Fitch Ratings’ report on repo and shadow banking from February 3 has just been posted on the Fitch Ratings website — available to all who sign up for a login.
While its key themes were covered extensively by our FT colleagues back in February — namely that the use of lower-rated debt as collateral had returned to pre-crisis levels — one table buried deep in the report did catch our eye:
It seems, the increased use of lower-rated debt between the second half of 2010 and August 2011 came at the amazing cost of Treasury collateral.
Which begs the question, where did all that Treasury collateral get re-directed to? If anywhere?
Update 14:52 – Some of our commenters have wondered why there is a discrepancy between Fitch’s data and the repo data collected by the New York Fed.
According to the authors of the Fitch report their analysis is focused on a sample of the public disclosures of the 10 largest US prime money funds, rather than the market as a whole.
The dataset is supposed to complement the FRBNY data, rather than go against it.
We agree with the authors that the data subset actually provides an interesting view of developments in the repo market at that time. Readers might recall that the summer of 2011 was plagued by an extremely volatile US Treasury repo market, in part fueled by the political standoff over the debt ceiling and in part due to the negative/low repo rate regime which came before it.
It also coincided with rocketing US M2 money supply — almost as if money makret funds didn’t quite know what to do with the money.
Here in any case is a further explanation from Fitch’s Robert Grossman:
The unique advantages of focusing on prime money fund disclosures are that they:
(1) provide the most detailed publicly available historical information on repo haircuts, pricing, collateral, and counterparties;
(2) enable construction of a time series of repo attributes , allowing us to capture trends before, during, and after the US credit crisis;
(3) with the recent SEC Form N-MFP, provide unprecedented granularity into security-level details, which enabled us to determine that at end-August 2011, the median value of the structured finance collateral was roughly 43 cents on the dollar and that about 50% of the structured finance collateral pool consisted of legacy subprime and Alt-A RMBS and CDOs; and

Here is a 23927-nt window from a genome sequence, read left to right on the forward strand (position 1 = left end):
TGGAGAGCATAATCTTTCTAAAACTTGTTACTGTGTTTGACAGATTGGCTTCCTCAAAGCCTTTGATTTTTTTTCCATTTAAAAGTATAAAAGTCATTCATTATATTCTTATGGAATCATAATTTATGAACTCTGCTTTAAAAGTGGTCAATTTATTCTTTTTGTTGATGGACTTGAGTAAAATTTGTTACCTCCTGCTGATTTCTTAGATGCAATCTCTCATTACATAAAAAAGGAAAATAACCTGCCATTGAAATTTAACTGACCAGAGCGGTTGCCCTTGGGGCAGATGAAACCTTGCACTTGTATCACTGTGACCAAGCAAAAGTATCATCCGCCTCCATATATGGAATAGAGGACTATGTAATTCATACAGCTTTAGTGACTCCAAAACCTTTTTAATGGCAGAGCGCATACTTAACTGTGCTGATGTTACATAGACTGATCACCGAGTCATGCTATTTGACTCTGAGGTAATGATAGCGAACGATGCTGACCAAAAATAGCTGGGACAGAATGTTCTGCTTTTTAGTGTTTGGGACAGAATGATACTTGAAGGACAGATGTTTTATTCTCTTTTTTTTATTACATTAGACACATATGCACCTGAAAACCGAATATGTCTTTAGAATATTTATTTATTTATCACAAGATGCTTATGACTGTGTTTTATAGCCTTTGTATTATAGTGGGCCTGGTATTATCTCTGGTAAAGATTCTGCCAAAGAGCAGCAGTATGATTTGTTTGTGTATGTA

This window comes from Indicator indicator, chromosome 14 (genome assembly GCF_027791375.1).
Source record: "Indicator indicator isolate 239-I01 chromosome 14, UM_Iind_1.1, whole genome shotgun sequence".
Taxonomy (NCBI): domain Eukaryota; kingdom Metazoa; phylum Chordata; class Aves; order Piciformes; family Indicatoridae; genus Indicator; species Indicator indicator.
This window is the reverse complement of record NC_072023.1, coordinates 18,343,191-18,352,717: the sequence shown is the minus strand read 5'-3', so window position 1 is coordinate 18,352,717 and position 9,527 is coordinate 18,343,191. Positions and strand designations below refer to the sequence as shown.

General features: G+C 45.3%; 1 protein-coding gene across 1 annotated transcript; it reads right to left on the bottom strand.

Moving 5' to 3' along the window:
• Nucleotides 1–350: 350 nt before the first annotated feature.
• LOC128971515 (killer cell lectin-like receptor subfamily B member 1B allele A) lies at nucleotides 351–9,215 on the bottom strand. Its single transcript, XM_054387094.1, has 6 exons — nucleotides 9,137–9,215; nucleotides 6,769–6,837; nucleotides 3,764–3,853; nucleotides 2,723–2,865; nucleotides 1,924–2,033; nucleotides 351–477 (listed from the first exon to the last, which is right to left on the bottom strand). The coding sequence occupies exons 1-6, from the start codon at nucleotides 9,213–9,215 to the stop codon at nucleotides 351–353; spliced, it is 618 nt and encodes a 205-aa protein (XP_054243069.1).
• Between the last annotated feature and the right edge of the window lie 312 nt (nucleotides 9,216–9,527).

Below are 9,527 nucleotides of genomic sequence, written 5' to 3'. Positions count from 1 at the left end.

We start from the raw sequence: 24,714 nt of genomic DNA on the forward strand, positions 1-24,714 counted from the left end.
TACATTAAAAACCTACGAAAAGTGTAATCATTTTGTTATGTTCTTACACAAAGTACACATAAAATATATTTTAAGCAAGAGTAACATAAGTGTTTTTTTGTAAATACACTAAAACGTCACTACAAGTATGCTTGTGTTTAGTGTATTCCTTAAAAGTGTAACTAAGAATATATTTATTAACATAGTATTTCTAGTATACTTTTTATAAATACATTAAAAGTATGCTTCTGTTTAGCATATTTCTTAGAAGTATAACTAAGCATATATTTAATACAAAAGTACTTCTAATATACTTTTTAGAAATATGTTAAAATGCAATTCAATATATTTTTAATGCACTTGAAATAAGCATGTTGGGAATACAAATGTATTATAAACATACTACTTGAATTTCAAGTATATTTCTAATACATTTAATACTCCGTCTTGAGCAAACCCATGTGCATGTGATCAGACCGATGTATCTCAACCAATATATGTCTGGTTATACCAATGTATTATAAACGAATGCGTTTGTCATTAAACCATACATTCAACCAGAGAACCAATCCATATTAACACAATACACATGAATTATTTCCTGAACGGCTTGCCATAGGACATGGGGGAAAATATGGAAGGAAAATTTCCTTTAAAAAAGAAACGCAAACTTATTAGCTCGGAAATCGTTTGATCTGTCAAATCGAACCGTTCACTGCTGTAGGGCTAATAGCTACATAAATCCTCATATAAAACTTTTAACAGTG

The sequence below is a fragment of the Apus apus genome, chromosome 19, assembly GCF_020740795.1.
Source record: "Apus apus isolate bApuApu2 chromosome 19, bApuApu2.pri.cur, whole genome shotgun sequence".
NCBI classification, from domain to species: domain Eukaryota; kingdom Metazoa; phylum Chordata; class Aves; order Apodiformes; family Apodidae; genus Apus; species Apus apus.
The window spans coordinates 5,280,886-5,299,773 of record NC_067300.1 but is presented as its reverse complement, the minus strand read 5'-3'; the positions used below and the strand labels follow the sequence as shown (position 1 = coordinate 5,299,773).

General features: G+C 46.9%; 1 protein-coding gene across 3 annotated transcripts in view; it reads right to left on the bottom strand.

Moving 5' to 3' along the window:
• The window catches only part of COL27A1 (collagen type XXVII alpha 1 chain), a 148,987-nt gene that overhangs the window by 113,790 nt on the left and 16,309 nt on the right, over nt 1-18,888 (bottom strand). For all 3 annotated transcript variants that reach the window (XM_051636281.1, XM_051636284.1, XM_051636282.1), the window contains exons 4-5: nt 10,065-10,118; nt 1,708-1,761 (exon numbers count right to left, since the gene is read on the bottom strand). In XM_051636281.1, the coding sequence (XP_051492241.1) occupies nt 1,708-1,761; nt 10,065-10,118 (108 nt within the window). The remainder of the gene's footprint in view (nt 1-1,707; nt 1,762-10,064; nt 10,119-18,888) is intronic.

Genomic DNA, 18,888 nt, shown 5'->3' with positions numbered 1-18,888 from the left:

(4) isolate and focus on trends in prime money funds, which play a prominent role in tri-party markets, particularly as lenders against “non-traditional” collateral (e.g., corporate debt, equities, and structured finance).
On this last point, our estimates of the share of government securities collateral will necessarily be below the FRBNY’s, since our study excludes money funds that transact exclusively in government securities.
As to what led to that sudden decrease in UST use, here are Grossman’s thoughts:
The question posed in your piece is an interesting one. A possible explanation is repo pricing, particularly given the low yield environment facing the money fund sector. While repo pricing is beyond the scope of the FRBNY data, our study indicates that, as of end-August 2011, repos backed by structured finance collateral yielded more than 50 bp on average, while repos backed by Treasurys yielded roughly 5 bp.
Interestingly, repos backed by Agency securities yielded roughly 15 bp on average, which might also explain why there appeared to be a reallocation from Treasury to Agency securities relative to our prior observation period. It will be interesting to monitor this trend going forward, as money funds face a possible tension between ongoing risk aversion versus the potentially lower yield of repos backed by Treasurys.
For example, in a study we recently published on money fund exposure trends, roughly 90% of repos with French banks were backed by Treasury and agency collateral (as of end-January 2012).
That last point is very interesting indeed we *think*.